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Ms. Whiting’s name surfaced last month when The Times reported on her hiring by the Gray administration in the wake of a bruising campaign in which she played a key role attacking Mr. Fenty and praising Mr. Gray. After the election, she received the political appointment to DPR.

Though neither Mr. Gray nor Ms. Whiting has elaborated on their relationship, Ms. Whiting testified in a police personnel matter last year that she has socialized with Mr. Gray. She referred to him as a friend.

The e-mail’s author, who described himself as a Gray supporter who valued his relationship with the mayor, said he tried to protect Mr. Gray by warning him of Ms. Whiting’s prior felony conviction. The e-mail from the supporter to a friend at the time said Mr. Gray claimed that Ms. Whiting no longer worked for his campaign.

Yet in August, a month after Mr. Gray learned of Ms. Whiting’s criminal record, Ms. Whiting penned an endorsement for him in The Washington Post. Campaign finance records show the Gray campaign made a $2,000 payment to Ms. Whiting on Nov. 16. She was listed as a “consultant,” the records show.

Ms. Whiting’s withering criticism of Mr. Fenty and her public statements in support of Mr. Gray continued for the duration of the campaign.

After the report of Ms. Whiting’s hiring in The Times, articles in The Post exposed the hiring and subsequent firing of another Gray supporter and Fenty basher. Former mayoral candidate Sulaimon Brown was fired from a special assistant job with the Department of Health Care Finance recently when issues about his past surfaced. He has publicly accused the Gray campaign of making cash payments and promising him a job in exchange for attacking Mr. Fenty during the campaign.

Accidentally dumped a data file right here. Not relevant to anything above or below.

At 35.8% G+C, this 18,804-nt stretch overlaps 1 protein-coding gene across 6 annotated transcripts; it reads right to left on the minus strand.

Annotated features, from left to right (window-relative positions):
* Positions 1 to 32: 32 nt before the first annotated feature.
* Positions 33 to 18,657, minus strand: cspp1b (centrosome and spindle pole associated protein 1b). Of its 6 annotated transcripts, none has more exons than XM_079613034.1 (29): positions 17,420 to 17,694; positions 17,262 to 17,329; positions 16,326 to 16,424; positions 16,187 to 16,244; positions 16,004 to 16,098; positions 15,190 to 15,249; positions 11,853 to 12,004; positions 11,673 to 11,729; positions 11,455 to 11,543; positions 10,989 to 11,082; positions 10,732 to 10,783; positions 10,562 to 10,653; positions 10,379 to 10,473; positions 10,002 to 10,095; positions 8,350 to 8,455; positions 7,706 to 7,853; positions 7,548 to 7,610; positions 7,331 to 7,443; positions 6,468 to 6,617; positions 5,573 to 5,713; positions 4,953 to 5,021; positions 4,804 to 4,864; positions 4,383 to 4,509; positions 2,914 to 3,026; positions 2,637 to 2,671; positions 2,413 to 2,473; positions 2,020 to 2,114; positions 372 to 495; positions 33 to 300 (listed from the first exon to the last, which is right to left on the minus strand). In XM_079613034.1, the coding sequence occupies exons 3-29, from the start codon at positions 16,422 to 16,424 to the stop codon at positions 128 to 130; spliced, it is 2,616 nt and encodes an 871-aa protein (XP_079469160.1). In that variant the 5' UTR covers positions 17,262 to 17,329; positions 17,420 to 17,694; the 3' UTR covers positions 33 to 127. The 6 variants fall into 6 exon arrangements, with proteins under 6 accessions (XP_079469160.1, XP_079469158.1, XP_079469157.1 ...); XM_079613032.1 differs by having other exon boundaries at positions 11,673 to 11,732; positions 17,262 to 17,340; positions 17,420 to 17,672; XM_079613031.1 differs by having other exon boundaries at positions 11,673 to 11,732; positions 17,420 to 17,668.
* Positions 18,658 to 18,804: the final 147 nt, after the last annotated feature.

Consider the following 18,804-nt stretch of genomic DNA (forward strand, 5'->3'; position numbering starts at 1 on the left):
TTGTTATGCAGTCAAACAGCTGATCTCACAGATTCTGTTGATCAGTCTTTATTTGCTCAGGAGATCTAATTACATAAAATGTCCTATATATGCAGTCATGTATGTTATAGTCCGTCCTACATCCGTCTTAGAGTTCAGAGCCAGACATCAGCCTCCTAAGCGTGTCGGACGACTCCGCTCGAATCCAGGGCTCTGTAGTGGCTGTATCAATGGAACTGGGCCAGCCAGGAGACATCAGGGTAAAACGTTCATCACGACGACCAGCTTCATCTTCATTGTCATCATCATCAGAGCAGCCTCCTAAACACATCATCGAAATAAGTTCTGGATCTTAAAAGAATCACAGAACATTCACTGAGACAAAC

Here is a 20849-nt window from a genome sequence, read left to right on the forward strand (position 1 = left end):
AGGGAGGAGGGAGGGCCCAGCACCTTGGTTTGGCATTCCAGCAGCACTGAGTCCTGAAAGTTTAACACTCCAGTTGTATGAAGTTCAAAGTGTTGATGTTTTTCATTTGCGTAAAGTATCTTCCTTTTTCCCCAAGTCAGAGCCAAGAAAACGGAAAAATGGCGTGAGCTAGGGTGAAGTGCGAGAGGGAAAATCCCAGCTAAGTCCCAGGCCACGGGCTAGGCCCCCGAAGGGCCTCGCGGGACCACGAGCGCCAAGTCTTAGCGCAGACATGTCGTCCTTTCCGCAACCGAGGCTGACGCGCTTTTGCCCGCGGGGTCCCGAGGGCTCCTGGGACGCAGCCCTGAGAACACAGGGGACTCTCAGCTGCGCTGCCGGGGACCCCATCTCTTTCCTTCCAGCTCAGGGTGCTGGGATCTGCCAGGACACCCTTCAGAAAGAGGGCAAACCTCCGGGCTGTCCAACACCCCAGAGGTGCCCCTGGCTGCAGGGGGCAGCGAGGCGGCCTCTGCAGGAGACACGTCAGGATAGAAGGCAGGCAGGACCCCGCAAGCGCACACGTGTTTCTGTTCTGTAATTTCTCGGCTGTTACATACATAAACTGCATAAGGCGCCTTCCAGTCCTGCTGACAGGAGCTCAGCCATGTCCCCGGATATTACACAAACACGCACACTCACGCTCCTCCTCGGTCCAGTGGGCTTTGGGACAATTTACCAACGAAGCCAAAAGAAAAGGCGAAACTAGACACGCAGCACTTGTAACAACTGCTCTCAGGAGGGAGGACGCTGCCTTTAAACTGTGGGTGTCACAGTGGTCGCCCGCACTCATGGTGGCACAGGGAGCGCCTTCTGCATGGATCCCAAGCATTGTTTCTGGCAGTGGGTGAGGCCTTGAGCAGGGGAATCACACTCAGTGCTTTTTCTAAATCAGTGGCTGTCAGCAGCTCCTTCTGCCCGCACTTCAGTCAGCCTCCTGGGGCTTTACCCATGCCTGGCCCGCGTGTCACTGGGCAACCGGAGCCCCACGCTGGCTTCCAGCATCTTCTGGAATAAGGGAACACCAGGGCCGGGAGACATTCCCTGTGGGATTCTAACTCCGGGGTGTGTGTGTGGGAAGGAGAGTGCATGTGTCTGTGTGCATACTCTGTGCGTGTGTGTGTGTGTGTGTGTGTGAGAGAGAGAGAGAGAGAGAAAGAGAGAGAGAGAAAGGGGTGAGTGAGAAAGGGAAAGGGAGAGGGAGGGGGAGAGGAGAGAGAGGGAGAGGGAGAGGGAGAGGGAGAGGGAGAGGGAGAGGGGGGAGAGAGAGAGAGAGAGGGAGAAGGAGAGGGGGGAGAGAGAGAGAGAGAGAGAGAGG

Controversies surrounding Mr. Gray’s campaign and his political hires have since prompted investigations by the campaign finance and inspector general’s offices to be guided by acting D.C. Attorney General Irv Nathan.

Gray spokeswoman Linda Wharton-Boyd told The Times in an e-mail last month that the Human Resources Department “conducts criminal background checks on all applicants.” Asked whether Ms. Whiting disclosed her federal felony conviction on her DC2000 form, Ms. Wharton-Boyd said in the e-mail, “a check by DHR of Ms. Whiting’s file indicates that her response to this question was yes.” But she declined to make the document public.

The assertion by the mayor’s top representative is at odds with Ms. Whiting’s account, and calls to a private firm where Ms. Whiting worked prior to joining Mr. Mendelson’s staff indicated she never disclosed her felony record when she applied for that job either.

“Nothing out of the ordinary was disclosed,” said Patrick R. Riccards, a spokesman for the American Institutes for Research, where Ms. Whiting worked as a payroll manager from 2005 to 2010.